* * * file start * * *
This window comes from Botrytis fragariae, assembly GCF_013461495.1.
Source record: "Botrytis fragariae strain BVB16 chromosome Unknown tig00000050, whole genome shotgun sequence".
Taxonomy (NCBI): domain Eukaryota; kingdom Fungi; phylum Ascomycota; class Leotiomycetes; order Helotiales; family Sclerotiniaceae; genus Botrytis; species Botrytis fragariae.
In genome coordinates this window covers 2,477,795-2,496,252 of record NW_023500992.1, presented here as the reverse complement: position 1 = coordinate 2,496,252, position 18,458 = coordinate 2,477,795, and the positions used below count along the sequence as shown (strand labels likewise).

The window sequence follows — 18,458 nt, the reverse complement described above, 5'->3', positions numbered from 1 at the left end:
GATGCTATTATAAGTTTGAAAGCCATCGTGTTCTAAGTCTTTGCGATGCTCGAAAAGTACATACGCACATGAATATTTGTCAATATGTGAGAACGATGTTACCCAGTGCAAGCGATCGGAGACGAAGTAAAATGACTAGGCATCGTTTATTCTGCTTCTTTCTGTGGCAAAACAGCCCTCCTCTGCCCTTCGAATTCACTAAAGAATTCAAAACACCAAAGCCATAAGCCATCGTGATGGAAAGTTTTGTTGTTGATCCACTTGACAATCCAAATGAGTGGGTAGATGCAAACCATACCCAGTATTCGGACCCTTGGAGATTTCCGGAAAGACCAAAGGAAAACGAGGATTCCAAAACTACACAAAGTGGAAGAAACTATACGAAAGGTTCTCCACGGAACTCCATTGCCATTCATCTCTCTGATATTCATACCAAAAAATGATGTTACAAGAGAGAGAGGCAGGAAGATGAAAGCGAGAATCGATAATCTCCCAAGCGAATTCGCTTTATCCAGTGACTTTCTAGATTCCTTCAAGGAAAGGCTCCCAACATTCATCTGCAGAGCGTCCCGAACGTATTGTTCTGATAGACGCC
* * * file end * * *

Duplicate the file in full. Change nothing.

This window comes from Botrytis fragariae, assembly GCF_013461495.1.
Source record: "Botrytis fragariae strain BVB16 chromosome Unknown tig00000050, whole genome shotgun sequence".
Taxonomy (NCBI): domain Eukaryota; kingdom Fungi; phylum Ascomycota; class Leotiomycetes; order Helotiales; family Sclerotiniaceae; genus Botrytis; species Botrytis fragariae.
In genome coordinates this window covers 2,477,795-2,496,252 of record NW_023500992.1, presented here as the reverse complement: position 1 = coordinate 2,496,252, position 18,458 = coordinate 2,477,795, and the positions used below count along the sequence as shown (strand labels likewise).

The window sequence follows — 18,458 nt, the reverse complement described above, 5'->3', positions numbered from 1 at the left end:
GATGCTATTATAAGTTTGAAAGCCATCGTGTTCTAAGTCTTTGCGATGCTCGAAAAGTACATACGCACATGAATATTTGTCAATATGTGAGAACGATGTTACCCAGTGCAAGCGATCGGAGACGAAGTAAAATGACTAGGCATCGTTTATTCTGCTTCTTTCTGTGGCAAAACAGCCCTCCTCTGCCCTTCGAATTCACTAAAGAATTCAAAACACCAAAGCCATAAGCCATCGTGATGGAAAGTTTTGTTGTTGATCCACTTGACAATCCAAATGAGTGGGTAGATGCAAACCATACCCAGTATTCGGACCCTTGGAGATTTCCGGAAAGACCAAAGGAAAACGAGGATTCCAAAACTACACAAAGTGGAAGAAACTATACGAAAGGTTCTCCACGGAACTCCATTGCCATTCATCTCTCTGATATTCATACCAAAAAATGATGTTACAAGAGAGAGAGGCAGGAAGATGAAAGCGAGAATCGATAATCTCCCAAGCGAATTCGCTTTATCCAGTGACTTTCTAGATTCCTTCAAGGAAAGGCTCCCAACATTCATCTGCAGAGCGTCCCGAACGTATTGTTCTGATAGACGCC